Privacy Guides recommends the browsers Tor, Mullvad, Firefox + Arkenfox, and Brave. Firstly, I have heard that Firefox + Arkenfox is very similar to Mullvad, but more convenient? In other words, there seems to be overlap between the two, so would it not be redundant to use both browsers?
Basically, I would like to know more information about when I should use each browser, and specifically the difference between Firefox and Brave, which are described here as: “Firefox for casual internet browsers looking for a good alternative to Google Chrome, and Brave if you need Chromium browser compatibility”. From this description, I do not understand the differences between Firefox and Brave, as their descriptions appear to be very similar.
So, I would like to know more information about when each browser should be used i.e., their use cases, so that I am able to integrate them to address my threat model.
Many thanks, to one of the most friendly communities out there!
While Firefox+Arkenfox is similar to Mullvad browser, the biggest differnece (to my knowledge) is that Mullvad browser provides more advanced fingerprinting protection. This is becuase Mullvad browser impliments a hide amongst the “crowd” anti-fingerprinting technique; and thanks to the collaboration between Mullvad and The TOR Project Mullvad browser essentially shares a crowd with TOR browser users.
It should be noted Mullvad browser cannot access the TOR network, it simply gains some fingerprinting protection from other mullvad and tor browser users.
Personally I find Arkenfox is to clunky to keep updated and configured. This is why i prefer browsers like Mullvad, or brave that are reasonably configured for privacy and security out of the box.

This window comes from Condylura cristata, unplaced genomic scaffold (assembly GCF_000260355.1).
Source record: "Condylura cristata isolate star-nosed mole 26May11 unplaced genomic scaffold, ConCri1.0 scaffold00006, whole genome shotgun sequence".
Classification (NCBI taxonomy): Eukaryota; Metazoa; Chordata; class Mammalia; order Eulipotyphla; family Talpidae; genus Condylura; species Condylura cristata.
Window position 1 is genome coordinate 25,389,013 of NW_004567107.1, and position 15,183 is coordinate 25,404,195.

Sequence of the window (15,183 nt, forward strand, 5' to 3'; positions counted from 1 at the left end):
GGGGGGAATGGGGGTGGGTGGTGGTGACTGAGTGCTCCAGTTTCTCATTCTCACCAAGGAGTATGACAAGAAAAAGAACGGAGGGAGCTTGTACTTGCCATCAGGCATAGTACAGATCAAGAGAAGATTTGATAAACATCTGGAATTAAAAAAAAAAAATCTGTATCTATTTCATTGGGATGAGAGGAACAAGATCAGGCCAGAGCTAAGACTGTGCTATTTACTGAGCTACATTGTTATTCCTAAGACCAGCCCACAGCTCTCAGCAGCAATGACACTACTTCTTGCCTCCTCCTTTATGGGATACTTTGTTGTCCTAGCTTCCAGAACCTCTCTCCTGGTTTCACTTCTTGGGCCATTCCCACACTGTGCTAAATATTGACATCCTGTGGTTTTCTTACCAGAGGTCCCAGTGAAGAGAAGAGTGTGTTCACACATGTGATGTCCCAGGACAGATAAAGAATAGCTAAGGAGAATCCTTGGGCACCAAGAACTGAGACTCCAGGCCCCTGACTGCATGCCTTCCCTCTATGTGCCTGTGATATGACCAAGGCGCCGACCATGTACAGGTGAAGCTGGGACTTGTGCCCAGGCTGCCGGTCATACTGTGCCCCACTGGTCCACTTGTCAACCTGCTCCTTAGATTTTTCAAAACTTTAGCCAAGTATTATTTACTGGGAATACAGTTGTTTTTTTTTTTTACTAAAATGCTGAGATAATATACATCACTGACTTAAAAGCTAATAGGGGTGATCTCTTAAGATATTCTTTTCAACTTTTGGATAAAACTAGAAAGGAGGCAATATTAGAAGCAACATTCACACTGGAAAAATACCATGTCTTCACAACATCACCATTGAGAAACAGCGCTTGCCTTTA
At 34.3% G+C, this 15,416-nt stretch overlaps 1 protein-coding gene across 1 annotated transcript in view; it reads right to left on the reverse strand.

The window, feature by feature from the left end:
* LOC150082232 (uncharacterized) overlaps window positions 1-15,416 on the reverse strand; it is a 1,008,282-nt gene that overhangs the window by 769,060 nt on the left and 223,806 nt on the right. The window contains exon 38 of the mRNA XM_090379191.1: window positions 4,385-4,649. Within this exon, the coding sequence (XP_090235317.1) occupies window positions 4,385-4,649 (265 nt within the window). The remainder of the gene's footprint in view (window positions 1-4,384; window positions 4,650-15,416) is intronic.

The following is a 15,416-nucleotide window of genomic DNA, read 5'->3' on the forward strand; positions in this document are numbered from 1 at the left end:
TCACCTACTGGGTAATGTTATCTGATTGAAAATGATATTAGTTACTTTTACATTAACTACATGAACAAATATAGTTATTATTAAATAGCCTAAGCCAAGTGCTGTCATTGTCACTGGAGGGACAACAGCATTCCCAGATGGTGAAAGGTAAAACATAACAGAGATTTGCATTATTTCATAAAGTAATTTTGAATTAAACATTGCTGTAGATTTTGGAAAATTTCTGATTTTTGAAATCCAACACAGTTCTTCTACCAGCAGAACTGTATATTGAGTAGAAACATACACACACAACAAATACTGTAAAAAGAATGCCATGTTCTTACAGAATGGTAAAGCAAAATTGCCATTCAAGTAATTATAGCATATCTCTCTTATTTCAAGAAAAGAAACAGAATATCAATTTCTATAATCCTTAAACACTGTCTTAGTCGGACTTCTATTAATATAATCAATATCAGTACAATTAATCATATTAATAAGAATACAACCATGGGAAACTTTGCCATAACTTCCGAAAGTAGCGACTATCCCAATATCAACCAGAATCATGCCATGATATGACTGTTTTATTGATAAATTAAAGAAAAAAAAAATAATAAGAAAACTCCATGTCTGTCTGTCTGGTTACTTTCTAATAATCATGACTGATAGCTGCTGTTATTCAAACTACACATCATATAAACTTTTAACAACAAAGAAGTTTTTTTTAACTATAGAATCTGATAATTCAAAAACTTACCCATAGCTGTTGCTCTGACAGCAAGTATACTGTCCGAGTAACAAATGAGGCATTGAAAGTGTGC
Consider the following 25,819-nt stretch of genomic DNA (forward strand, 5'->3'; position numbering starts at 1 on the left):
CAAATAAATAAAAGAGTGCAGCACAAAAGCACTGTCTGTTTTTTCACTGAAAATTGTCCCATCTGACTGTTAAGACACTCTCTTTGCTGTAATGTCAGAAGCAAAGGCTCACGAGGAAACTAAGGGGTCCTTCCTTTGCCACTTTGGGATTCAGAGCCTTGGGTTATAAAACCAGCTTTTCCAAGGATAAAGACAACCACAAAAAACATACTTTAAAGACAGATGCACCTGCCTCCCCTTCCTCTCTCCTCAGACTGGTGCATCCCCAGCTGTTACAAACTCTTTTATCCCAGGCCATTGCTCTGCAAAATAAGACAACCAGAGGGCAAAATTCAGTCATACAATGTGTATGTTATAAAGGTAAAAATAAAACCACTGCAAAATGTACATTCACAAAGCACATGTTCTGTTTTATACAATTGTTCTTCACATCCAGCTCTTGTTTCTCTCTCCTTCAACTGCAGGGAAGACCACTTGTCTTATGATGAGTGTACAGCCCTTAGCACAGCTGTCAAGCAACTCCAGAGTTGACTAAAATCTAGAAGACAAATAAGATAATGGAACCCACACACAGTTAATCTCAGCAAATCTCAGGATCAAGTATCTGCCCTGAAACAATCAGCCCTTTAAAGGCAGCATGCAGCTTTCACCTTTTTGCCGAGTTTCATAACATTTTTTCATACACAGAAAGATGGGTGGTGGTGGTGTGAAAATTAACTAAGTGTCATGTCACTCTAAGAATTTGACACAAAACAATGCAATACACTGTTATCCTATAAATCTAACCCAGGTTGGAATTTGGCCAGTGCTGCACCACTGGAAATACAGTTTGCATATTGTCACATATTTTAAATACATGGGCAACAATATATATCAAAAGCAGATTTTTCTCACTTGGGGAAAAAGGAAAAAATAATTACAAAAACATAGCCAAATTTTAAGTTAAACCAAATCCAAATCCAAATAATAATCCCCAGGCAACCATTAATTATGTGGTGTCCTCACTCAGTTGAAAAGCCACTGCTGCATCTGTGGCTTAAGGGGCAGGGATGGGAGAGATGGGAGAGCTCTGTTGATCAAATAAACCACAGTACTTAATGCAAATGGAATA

I do still use firefox with some minimal configuration as a fallback browser, but brave hase been my go to lately. I’ll have to give Mullvad Browser another shot one of these days though.
Most people who use multiple web browsers will use Mullvad Browser for generally reading the internet and visiting sites which they don’t have an account with, and Firefox (or Brave) for visiting the sites they do log in to, checking their email, social media, etc.
Mullvad Browser and FF + AF differ mostly in their goals/priorities. The main distinction is that Mullvad Browser is explicitly focused on anti-fingerprinting, this is one of its primary goals and distinguishing features. Think of it like Tor Browser without Tor. Both TBB and MB enforce uniformity, with the goal of making all users look similar to one another. This goal is important for certain threats and threat models, but is somewhat out of scope other browsers on the list.
FF + AF does, not take anti-fingerprinting nearly as seriously. In it’s reference configuration, it will make fingerprinting more difficult but doesn’t go to the same extent that Mullvad or Tor Browser does, defeating advanced fingerprinting is out of scope for probably all of the recommended Browsers apart from Tor and Mullvad and even then only partially. This is because defeating advanced fingerprinting has a high cost, with respect to usability, customization, convenience, and so on.
The way that I think through the choice of Browser is by asking the question “is it important to be an anonymous face in the crowd for this?” if yes, then TBB or MB, if no then hardened Firefox, Brave, Librewolf are reasonable options. (other people have their own rules of thumb that differ from mine, another popular rule of thumb is to use MB for general browsing, and another option for browsing where you log in to accounts or otherwise don’t need to blend in to a crowd, this is stricter than my tule, it is more private, but less convenient).